You’ll get a very brief history lesson about the turkey and their incredible growth in numbers. About 7 million turkeys exist, although the infographic doesn’t read whether that is wild or bred or both. And another fun turkey fact: they are native to North America. Gobble, gobble, I guess the Native Americans were turkey eaters.
This infographic isn’t fowl and I found looking at it be a delicious feast for the eyes for which I give thanks.
I like the over-the-top look of this infographic. Turkeys were the focus and they made this a fun way to do it.
Not enough information, a it seemed like to much stuffing (filler) and not enough turkey.
This Wild Turkeys infographic with turkey hunting tips was submitted Foremost Hunting- Find A Hunting Guide Or Outfitter.
Filed under: All Infographics, Animal Infographics, Pop Culture Infographics | 1 Comment »
PawDigs, a site devoted to dogs, has come up with a great infographic looking at some of the most popular and profitable dogs (both real and digital) to ever grace a TV or movie screen.
Starting with classics such as Rin Tin Tin and Lassie and movie up to more contemporary dogs such as Brian Griffin (of Family Guy fame), this infographic is nice because it not only shows you individual dogs, and gives some great information about each one, but it also devotes a section to the most profitable dog movies of all time (with Turner & Hooch at the bottom and Scooby-Doo at the top). All told dog movies have earned nearly $2 billion dollars. That’s a lot of dog treats.
What I liked most about this infographic was the little bits of info about each of the individual dogs that was provided. I didn’t know that it took 44 St. Bernards to create the sequel to Beethoven, or that every dog that’s played Lassie was a male, even though the character is female. My only real complaint is that it feels like they shoe-horned in the information about the movies, especially since so few of the dogs on the list above are featured in the movies listed. I would have preferred that it was its own infographic.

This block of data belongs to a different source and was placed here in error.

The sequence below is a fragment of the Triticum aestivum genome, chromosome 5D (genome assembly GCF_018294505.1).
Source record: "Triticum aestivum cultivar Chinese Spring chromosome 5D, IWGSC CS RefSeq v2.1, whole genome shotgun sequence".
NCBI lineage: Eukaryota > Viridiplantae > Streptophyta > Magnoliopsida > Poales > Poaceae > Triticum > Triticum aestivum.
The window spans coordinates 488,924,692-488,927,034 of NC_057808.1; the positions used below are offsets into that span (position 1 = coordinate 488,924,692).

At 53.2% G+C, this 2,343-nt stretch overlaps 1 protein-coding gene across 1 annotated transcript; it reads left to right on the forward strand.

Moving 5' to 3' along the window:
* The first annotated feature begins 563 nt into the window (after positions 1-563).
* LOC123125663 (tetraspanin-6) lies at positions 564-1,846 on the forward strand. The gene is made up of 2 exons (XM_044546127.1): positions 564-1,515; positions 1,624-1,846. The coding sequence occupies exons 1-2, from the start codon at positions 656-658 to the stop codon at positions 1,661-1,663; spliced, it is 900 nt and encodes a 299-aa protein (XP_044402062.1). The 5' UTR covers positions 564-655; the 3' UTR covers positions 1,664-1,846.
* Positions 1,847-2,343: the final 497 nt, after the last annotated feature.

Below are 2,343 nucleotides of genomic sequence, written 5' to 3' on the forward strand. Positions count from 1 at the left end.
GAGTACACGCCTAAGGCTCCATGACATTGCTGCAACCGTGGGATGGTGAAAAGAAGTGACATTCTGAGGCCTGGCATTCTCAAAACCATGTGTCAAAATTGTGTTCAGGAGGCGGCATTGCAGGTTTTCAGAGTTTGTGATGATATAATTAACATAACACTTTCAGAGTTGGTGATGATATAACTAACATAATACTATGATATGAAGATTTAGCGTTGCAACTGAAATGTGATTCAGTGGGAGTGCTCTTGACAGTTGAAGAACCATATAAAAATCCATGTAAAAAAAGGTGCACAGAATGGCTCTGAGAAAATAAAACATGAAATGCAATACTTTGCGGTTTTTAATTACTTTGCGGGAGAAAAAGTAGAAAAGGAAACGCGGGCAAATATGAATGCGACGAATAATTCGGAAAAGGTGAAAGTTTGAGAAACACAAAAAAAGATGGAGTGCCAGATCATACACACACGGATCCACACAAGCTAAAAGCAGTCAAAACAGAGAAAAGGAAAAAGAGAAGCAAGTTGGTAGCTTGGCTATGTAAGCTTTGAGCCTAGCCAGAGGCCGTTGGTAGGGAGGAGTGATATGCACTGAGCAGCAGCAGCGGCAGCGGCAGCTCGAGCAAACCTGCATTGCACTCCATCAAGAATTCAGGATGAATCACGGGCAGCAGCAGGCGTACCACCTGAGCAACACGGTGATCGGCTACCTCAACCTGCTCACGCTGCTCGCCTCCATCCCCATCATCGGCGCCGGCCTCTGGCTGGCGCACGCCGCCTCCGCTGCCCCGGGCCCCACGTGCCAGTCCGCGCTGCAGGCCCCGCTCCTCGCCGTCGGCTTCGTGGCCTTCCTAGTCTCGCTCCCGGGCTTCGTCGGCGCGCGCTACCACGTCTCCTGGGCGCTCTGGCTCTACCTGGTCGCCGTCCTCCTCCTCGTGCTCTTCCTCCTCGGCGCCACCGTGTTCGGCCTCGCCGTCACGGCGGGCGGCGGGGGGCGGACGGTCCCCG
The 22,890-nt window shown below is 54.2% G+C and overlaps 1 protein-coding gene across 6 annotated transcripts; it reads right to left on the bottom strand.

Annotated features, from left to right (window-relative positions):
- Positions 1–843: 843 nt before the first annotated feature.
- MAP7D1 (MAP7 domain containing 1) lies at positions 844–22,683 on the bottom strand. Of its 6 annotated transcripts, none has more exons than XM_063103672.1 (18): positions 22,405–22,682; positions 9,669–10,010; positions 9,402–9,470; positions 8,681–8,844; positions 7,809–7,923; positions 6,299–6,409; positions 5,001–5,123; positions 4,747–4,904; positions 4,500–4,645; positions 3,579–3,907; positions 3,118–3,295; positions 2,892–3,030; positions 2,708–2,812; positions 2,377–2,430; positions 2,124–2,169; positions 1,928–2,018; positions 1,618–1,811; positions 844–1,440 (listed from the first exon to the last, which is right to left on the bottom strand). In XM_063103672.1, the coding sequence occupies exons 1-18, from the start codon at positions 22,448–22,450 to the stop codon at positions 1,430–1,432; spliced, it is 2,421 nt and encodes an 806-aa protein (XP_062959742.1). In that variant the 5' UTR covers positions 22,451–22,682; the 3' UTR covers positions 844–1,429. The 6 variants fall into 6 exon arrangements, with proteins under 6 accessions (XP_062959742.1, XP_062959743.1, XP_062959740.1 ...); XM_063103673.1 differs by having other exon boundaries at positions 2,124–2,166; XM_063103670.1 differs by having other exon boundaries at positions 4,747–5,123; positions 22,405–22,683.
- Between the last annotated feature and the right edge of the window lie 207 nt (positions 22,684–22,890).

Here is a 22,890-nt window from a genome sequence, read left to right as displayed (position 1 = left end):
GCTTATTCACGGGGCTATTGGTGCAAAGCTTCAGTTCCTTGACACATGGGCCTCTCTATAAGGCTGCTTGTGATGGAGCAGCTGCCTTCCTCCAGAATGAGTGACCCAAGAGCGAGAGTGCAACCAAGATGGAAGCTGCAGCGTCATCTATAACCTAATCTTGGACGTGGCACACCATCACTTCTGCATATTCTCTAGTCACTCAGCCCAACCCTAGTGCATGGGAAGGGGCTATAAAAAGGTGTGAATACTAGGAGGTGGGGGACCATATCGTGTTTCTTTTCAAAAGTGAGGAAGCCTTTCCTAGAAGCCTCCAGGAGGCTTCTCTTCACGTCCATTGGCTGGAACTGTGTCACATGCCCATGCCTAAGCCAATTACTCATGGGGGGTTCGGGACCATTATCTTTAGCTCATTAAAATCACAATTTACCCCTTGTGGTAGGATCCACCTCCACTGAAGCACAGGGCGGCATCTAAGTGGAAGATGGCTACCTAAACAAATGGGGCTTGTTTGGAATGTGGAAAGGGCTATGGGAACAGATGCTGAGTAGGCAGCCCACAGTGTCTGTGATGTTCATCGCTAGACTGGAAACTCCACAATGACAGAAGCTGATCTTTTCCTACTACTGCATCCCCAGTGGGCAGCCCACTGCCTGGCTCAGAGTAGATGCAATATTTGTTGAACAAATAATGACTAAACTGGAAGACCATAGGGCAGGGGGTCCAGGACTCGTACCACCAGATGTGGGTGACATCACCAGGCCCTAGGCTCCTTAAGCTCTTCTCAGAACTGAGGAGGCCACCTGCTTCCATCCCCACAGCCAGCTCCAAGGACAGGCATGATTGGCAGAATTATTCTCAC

Design – B-
The overall feel of the infographic reminds me of a theater, but there’s a lot going on and a lot of small text that can be hard to read. I do like that they included images of each of the individual dogs they talked about (in case you were unfamiliar with them), but the end part with the films seems forced and doesn’t add much to the section above. It would have been better served mentioning other dogs.
Content – B-
A lot of good content about the individual dogs, but nothing beyond box office revenue for the dog movies left me a bit disappointed.
Filed under: Animal Infographics, Technology Infographics | No Comments »
If Spiderman had to operate a crane, what kind of crane do you think he would use? Hint: it would be a crane in the shape of a spider. This graphic, supplied by minicrane-hire.com provides some information about the original UNIC mini-spidercrane, which is also celebrating its 8th anniversary this year. So, just how much can this spider baby lift? It can lift over 6 tons, and yet, it’s still small enough to fit through doorways. In that way, it’s kind of like a bowflex, though I’m pretty sure a boxfex couldn’t support 6 tons.
The graphic doesn’t actually mention any facts about the crane (except at the very bottom of the graphic). Instead, it compares and contrasts animals, people, and things that can lift heavy loads. For instance, it points out that the leafcutter ant can lift 50 times its own body weight, but it isn’t as strong as the rhinoceros beetle which can lift 850 times its own body weight. It also says that Indian born British strongman Manjit Singh broke a world record in 2009 by pulling one double decker bus 20 yards.